Yiddish (ייִדיש yidish; literally, Jewish) is a language spoken by Ashkenazi Jews. It is a branch of Old High German, with many loan words from other European languages and from Hebrew. Yiddish is written in the Hebrew alphabet. When the modern nation of Israel was first created in 1948 they chose between Yiddish and Hebrew as their state language. Hebrew won out.
American English has a lot of loanwords from Yiddish, for example bagel, kvetch, borscht, chutzpah, to name just a few. Yiddish was also spoken by many Jewish American comedians, like the Three Stooges and the Marx Brothers. This is used by these comedians as humorous "gibberish" when assuming another identity.
Some Yiddish songs have been introduced successfully into American culture, the most popular being "Bei Mir Bist Du Shein".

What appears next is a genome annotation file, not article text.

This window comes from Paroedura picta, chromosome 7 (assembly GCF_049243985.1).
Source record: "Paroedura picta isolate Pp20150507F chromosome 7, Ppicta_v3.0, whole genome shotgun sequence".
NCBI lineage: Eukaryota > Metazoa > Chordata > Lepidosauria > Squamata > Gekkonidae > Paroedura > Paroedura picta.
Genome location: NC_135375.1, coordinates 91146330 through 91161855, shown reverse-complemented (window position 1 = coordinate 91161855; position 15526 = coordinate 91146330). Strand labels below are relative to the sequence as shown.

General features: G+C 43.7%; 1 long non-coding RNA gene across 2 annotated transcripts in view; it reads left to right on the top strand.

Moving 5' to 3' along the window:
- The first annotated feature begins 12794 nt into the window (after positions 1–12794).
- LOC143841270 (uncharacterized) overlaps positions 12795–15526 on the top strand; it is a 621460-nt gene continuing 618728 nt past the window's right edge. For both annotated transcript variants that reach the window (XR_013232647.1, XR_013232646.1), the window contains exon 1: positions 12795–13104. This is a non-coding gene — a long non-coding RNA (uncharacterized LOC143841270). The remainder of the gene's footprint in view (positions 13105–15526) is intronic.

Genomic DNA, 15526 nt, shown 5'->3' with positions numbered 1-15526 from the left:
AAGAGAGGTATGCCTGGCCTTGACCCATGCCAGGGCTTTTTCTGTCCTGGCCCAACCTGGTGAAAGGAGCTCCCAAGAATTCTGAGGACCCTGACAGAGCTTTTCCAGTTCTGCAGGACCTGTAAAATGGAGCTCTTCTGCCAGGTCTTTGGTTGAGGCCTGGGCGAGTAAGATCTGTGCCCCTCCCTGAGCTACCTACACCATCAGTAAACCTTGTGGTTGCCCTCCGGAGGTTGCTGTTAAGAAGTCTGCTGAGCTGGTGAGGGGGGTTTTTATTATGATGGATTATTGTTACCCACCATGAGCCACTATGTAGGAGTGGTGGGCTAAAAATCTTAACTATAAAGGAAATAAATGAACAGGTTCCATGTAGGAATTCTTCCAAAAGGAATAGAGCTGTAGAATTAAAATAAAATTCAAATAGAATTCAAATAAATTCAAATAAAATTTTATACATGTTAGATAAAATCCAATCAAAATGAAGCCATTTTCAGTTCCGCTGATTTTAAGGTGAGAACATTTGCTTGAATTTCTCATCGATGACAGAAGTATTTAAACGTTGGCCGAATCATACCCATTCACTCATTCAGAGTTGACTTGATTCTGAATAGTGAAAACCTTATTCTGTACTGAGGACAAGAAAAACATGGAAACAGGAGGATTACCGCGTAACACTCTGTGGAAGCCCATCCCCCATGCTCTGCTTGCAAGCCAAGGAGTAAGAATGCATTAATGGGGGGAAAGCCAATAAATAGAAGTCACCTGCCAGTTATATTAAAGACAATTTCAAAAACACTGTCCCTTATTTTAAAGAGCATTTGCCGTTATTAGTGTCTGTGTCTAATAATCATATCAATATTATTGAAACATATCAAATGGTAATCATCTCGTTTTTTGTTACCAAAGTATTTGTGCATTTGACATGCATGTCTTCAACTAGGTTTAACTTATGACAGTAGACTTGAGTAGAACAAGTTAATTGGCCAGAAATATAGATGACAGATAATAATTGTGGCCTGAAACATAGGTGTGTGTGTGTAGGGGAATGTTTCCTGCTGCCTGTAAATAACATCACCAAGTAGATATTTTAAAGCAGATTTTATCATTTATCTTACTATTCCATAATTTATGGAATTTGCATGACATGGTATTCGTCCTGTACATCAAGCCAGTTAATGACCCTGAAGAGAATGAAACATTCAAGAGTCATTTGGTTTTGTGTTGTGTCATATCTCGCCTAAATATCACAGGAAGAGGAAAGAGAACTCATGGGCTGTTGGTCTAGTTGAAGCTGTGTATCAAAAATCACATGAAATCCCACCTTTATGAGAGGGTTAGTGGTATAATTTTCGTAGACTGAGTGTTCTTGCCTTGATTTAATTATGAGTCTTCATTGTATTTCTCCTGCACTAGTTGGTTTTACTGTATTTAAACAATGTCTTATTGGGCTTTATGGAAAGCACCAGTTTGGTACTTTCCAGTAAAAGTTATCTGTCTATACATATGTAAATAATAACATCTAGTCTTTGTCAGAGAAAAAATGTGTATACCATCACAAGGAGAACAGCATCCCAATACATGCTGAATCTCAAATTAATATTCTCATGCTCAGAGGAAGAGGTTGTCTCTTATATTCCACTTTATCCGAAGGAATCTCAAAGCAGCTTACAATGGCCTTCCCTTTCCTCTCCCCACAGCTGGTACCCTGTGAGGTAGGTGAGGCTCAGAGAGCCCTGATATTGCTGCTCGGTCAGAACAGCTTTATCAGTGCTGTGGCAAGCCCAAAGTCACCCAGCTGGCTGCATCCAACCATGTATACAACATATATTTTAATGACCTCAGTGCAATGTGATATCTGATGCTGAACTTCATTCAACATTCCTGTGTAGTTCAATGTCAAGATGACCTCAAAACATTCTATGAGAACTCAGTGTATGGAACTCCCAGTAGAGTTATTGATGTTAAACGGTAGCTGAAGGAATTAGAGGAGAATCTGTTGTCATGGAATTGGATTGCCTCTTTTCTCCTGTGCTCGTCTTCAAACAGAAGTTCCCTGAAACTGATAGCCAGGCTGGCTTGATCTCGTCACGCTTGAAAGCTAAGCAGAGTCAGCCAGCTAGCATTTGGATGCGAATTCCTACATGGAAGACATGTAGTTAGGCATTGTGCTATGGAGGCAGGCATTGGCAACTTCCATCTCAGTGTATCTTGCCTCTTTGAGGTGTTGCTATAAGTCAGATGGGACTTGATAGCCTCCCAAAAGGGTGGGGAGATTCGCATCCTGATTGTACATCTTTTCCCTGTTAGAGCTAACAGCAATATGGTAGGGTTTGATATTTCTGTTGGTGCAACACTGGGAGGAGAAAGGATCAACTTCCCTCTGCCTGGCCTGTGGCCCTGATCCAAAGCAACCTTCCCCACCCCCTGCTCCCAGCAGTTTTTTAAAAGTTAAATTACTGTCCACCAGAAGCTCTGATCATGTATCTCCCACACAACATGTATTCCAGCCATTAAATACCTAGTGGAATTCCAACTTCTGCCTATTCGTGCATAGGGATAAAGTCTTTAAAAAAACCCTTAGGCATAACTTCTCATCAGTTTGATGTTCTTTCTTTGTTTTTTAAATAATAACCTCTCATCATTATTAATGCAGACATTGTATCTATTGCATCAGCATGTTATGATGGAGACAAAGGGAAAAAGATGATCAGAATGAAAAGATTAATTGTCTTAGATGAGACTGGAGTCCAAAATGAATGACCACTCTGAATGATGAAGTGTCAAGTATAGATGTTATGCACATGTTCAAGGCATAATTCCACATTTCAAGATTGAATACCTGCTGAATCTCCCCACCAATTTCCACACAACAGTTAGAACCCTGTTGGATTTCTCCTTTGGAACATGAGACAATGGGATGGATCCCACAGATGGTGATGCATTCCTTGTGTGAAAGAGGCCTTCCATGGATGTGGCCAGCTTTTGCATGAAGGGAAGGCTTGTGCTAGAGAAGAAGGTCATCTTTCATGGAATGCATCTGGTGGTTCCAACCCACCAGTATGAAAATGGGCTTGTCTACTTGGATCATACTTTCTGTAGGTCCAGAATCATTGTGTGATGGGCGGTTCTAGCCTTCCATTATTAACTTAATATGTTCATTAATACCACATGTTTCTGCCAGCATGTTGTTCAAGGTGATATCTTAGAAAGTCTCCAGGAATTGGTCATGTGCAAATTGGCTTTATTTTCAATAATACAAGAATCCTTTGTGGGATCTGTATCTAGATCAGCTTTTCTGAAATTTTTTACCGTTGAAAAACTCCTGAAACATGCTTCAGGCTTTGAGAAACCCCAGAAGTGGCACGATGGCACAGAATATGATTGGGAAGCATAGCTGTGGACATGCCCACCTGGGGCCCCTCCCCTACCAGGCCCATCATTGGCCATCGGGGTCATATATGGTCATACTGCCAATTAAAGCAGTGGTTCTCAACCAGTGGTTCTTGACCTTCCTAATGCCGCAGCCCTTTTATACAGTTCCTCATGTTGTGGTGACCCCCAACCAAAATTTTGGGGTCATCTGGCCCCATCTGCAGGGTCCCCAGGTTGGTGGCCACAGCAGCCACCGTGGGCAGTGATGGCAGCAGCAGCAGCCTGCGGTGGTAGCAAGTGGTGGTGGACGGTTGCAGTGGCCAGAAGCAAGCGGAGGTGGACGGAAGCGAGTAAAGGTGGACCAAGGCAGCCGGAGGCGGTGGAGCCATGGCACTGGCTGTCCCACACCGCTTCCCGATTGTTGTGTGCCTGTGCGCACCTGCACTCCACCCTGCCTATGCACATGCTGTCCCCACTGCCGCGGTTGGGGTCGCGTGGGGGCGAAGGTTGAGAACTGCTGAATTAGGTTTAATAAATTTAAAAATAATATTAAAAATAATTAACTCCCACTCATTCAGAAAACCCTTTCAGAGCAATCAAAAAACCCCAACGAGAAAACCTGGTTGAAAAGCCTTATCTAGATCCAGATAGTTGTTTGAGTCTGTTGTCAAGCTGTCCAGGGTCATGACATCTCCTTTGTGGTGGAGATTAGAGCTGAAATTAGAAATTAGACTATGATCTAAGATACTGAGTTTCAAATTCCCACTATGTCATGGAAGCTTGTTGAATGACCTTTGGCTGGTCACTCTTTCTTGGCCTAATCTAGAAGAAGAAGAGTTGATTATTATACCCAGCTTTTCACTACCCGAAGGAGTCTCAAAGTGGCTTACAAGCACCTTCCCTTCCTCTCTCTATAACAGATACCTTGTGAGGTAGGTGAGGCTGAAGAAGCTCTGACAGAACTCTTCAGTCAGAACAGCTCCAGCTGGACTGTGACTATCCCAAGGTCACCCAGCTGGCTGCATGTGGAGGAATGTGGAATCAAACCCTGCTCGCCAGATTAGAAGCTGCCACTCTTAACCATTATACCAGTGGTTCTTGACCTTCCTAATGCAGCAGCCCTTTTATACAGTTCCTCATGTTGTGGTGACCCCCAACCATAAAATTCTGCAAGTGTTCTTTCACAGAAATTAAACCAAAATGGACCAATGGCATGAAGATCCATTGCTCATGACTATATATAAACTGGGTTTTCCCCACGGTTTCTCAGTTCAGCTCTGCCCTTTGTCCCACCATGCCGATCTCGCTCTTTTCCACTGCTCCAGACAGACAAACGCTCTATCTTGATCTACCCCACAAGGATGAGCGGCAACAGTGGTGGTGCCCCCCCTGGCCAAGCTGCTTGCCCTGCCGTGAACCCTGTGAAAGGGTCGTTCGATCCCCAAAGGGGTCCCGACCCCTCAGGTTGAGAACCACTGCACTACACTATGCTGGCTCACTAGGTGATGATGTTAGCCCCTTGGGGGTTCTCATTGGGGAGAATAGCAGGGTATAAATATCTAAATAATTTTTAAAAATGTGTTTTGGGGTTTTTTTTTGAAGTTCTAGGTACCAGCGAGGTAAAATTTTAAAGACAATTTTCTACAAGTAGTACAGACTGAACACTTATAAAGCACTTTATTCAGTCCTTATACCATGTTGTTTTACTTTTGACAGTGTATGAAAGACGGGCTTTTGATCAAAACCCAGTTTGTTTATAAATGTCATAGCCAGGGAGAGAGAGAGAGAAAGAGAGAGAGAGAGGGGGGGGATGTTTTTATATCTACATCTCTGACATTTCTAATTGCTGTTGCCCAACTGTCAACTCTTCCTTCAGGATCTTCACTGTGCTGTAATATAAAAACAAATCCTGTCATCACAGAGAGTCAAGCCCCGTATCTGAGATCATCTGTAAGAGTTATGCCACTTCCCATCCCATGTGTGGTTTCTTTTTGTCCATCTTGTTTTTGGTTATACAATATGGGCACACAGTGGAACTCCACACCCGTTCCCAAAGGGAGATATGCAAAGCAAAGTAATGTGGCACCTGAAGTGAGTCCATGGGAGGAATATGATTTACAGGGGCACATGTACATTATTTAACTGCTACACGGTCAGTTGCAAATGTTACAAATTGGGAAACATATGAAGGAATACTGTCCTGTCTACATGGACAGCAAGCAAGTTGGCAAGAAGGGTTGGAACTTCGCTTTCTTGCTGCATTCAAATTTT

Origin and History of Yiddish
The Galut (exile) of the Jews by the Roman Titus after the destruction of the Second Temple in 70 A.D. They were triumphantly displayed in Rome and dispersed in the lands along the Rhine Valley known in the Hebrew tongue as Ashkenaz - which is known now as Germany. There they learned the language of the land which developed into Modern German. The Jews called their language, the early stage of German, Yiddish. From the Rhine, many of the "Ashkenazis" moved (were moved) to Eastern Europe, many fleeing from there, to America, to Israel, to Latin America, etc. learning new languages, but also speaking their old language, not Hebrew, but Yiddish. This, with the common religion, enabled the fostering of unity and brotherhood